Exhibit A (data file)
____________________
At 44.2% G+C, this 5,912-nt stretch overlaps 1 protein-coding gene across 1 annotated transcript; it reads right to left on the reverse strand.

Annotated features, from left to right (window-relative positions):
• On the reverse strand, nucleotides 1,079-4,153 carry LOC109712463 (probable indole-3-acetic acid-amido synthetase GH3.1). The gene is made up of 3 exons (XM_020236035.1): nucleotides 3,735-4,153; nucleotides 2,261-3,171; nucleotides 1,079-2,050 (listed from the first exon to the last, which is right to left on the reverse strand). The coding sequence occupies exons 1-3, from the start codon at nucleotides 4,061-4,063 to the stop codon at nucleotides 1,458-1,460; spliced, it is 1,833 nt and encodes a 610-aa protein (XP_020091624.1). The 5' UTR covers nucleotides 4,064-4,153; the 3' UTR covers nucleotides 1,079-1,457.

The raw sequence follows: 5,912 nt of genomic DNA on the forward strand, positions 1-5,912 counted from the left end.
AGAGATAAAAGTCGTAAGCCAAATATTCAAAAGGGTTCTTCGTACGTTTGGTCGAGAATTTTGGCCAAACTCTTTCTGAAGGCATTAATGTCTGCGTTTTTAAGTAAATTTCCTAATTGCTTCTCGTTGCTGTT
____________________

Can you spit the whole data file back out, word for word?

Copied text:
At 44.2% G+C, this 5,912-nt stretch overlaps 1 protein-coding gene across 1 annotated transcript; it reads right to left on the reverse strand.

Annotated features, from left to right (window-relative positions):
• On the reverse strand, nucleotides 1,079-4,153 carry LOC109712463 (probable indole-3-acetic acid-amido synthetase GH3.1). The gene is made up of 3 exons (XM_020236035.1): nucleotides 3,735-4,153; nucleotides 2,261-3,171; nucleotides 1,079-2,050 (listed from the first exon to the last, which is right to left on the reverse strand). The coding sequence occupies exons 1-3, from the start codon at nucleotides 4,061-4,063 to the stop codon at nucleotides 1,458-1,460; spliced, it is 1,833 nt and encodes a 610-aa protein (XP_020091624.1). The 5' UTR covers nucleotides 4,064-4,153; the 3' UTR covers nucleotides 1,079-1,457.

The raw sequence follows: 5,912 nt of genomic DNA on the forward strand, positions 1-5,912 counted from the left end.
AGAGATAAAAGTCGTAAGCCAAATATTCAAAAGGGTTCTTCGTACGTTTGGTCGAGAATTTTGGCCAAACTCTTTCTGAAGGCATTAATGTCTGCGTTTTTAAGTAAATTTCCTAATTGCTTCTCGTTGCTGTT